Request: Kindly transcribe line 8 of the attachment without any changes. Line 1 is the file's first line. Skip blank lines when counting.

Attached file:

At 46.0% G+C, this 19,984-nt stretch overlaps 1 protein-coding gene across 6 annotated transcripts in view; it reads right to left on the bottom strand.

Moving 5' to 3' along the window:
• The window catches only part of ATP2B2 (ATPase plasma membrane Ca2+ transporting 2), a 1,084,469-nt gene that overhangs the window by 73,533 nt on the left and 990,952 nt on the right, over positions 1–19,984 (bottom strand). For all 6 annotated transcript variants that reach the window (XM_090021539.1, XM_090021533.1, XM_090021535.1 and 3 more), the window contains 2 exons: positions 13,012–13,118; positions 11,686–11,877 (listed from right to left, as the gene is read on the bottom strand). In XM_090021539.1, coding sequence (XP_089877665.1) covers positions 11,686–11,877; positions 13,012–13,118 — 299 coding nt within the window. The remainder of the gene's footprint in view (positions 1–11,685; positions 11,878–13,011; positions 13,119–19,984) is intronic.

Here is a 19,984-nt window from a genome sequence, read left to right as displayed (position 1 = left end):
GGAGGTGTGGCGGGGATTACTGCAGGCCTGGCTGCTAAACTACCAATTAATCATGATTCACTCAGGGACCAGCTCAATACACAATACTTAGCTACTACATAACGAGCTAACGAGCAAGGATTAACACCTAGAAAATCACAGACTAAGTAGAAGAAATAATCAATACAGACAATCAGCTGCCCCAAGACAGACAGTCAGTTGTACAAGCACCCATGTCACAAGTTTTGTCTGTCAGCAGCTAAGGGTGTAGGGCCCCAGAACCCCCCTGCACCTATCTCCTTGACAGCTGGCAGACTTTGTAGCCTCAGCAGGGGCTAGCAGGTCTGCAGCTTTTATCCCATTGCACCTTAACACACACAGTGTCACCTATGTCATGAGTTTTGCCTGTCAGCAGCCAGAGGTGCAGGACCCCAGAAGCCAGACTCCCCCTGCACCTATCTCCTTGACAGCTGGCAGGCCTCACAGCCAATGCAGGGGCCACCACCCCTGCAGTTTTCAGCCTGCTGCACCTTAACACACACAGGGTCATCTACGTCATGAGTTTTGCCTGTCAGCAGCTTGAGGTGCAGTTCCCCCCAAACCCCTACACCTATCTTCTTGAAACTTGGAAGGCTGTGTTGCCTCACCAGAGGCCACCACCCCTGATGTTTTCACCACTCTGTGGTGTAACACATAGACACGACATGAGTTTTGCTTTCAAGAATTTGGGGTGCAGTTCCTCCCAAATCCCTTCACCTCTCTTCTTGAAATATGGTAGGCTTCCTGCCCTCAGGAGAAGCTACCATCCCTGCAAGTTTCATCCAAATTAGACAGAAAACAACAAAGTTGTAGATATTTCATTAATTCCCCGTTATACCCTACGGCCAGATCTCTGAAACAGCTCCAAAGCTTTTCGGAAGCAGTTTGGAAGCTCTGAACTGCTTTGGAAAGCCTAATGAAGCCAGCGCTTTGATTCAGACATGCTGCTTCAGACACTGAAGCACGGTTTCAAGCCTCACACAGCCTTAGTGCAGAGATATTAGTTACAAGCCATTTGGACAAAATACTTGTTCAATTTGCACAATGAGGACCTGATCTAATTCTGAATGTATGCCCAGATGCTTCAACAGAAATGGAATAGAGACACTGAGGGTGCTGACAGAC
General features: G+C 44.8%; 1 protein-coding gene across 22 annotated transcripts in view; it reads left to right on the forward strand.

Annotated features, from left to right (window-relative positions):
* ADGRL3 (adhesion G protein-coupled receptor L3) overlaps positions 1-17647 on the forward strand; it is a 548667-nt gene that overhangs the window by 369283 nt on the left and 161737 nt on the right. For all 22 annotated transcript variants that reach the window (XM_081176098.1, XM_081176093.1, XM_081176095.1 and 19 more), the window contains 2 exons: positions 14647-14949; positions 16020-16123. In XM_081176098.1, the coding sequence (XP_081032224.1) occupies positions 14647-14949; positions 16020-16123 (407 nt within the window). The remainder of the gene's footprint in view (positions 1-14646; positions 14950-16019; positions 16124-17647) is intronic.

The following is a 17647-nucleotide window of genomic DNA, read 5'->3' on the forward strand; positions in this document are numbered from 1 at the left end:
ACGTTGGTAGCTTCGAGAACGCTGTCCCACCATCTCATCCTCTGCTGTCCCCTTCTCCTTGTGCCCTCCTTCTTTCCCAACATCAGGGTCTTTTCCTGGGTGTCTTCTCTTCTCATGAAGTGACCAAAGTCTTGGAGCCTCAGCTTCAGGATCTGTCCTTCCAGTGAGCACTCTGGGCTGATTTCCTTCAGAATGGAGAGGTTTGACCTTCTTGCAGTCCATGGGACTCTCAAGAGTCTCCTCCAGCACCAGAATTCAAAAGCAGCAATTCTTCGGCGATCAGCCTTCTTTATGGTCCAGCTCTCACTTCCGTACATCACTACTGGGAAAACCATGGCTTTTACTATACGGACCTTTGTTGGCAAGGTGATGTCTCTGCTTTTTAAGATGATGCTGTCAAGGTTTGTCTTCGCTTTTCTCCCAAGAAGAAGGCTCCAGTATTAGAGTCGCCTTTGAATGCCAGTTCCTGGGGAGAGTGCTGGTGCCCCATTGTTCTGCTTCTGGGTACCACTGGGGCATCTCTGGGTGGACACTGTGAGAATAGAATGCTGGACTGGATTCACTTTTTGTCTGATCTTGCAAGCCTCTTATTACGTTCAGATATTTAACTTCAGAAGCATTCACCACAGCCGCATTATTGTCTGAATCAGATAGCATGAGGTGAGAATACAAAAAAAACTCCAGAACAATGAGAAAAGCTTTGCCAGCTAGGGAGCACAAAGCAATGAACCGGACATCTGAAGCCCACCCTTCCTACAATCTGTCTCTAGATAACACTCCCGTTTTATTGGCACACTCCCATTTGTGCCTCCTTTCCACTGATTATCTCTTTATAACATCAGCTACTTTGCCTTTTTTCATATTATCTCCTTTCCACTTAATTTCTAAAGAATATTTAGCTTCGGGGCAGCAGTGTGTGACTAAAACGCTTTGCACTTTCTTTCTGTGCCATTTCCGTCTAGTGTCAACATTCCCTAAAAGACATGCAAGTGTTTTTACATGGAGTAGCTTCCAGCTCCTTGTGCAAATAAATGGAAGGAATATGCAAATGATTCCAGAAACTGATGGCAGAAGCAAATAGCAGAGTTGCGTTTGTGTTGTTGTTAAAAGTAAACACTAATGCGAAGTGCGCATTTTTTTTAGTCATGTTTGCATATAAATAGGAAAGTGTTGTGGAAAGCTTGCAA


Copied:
* ADGRL3 (adhesion G protein-coupled receptor L3) overlaps positions 1-17647 on the forward strand; it is a 548667-nt gene that overhangs the window by 369283 nt on the left and 161737 nt on the right. For all 22 annotated transcript variants that reach the window (XM_081176098.1, XM_081176093.1, XM_081176095.1 and 19 more), the window contains 2 exons: positions 14647-14949; positions 16020-16123. In XM_081176098.1, the coding sequence (XP_081032224.1) occupies positions 14647-14949; positions 16020-16123 (407 nt within the window). The remainder of the gene's footprint in view (positions 1-14646; positions 14950-16019; positions 16124-17647) is intronic.